Kuwait City: Some young Kuwaitis say they are also frustrated by restrictions on behaviour in their country.
Men and women sit segregated in Kuwaiti universities and relationships before marriage are generally taboo, with courting either done in the presence of family members or in secret for those from more traditional backgrounds. Many get around the rules online, and some of the more daring gather on the main roads at the weekend to flirt in traffic jams.
Young people complain that there are few places for them to socialise outside the home, away from their families. There are coffee shops and juice bars but no nightclubs; entertainment centres are oriented towards families. Scorching summers mean outdoor activities are restricted to the winter months.
“It’s boring,” said Fajer Zaman, 20, as she strolled through a shopping centre with her sisters. “We don’t know where to go at the weekends. We are so bored of the shopping malls... we always go to the shopping malls.”
Her sister Fatma, 21, was interested in the latest political debate, but already appeared to be disillusioned. “I think 75 per cent of the candidates are only in it for the money and the special seat,” she said.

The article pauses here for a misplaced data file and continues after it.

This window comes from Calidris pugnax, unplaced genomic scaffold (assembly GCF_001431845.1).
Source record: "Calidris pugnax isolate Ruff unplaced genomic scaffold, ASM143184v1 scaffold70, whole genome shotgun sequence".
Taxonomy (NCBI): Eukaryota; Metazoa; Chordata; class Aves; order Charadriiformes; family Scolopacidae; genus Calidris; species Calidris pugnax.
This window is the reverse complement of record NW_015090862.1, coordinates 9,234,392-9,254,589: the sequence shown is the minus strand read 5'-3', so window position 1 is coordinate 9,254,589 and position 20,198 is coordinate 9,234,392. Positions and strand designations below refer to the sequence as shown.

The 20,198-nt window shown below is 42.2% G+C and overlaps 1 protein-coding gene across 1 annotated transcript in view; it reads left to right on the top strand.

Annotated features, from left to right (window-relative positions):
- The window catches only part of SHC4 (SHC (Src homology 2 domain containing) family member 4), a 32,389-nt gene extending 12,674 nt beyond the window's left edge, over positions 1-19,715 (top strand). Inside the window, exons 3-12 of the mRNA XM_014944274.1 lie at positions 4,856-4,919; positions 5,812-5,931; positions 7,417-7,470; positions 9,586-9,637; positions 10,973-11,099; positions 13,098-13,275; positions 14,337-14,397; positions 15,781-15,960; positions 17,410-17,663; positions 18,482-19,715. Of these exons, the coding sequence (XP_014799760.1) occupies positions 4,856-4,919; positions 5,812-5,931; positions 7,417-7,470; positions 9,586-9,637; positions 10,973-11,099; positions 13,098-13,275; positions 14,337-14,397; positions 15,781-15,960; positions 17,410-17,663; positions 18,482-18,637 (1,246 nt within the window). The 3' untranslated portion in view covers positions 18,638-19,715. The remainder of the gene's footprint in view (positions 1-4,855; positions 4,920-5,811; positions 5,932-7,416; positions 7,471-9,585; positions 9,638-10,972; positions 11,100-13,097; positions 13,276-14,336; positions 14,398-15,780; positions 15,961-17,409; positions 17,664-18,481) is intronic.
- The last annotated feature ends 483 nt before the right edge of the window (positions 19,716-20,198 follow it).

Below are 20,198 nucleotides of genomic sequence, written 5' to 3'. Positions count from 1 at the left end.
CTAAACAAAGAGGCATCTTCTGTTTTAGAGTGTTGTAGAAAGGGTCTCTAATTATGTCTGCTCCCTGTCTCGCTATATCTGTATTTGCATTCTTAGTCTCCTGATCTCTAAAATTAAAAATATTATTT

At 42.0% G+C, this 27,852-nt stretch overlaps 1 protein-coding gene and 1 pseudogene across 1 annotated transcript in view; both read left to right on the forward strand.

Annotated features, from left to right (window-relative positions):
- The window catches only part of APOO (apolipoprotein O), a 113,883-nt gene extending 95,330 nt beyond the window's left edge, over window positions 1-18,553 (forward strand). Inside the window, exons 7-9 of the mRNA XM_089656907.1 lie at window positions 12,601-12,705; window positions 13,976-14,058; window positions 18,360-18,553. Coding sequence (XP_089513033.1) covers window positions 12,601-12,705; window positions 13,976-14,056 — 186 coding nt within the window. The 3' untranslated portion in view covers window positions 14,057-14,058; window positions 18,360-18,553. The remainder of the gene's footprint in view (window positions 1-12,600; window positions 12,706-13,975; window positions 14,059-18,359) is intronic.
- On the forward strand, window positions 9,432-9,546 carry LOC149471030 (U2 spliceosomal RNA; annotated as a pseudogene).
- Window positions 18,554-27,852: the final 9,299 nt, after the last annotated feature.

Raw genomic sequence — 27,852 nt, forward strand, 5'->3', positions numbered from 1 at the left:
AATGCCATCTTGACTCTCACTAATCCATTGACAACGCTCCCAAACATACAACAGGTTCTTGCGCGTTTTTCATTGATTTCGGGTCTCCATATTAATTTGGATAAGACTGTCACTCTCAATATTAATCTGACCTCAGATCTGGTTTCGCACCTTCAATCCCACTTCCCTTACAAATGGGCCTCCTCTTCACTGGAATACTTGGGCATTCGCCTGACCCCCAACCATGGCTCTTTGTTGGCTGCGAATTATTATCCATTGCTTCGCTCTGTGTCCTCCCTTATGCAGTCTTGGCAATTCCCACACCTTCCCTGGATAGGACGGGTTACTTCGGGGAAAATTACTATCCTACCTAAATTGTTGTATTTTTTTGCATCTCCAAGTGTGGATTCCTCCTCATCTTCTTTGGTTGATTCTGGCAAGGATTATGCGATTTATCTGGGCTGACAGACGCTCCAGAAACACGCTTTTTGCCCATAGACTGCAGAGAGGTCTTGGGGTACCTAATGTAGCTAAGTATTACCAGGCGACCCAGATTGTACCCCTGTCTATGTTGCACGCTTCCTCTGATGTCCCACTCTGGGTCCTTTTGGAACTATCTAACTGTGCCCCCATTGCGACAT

She said if she did decide to take part in the election, she was only certain of who would not get her vote. “We don’t like the very strict Muslims, the Salafists, they want to make Kuwait like Saudi Arabia and restrict women, to stop us from being able to drive.”
Others said they felt distant from Kuwait’s political system and did not feel like they could seek change through elections.
Kuwait’s government is run by a prime minister appointed by the emir and top posts are filled by members of the ruling family.
The 50-member parliament has legislative powers and the right to summon ministers for questioning, but the emir has the final say in state affairs, can veto laws and dissolve the assembly. December’s election will be the fifth since mid-2006.
“The problem in Kuwait is that the people do not feel like they run the country,” said 26-year-old research assistant Faraj Al Sa’adi. “We don’t have an elected prime minister and the government is appointed. It is always someone else making the decisions.”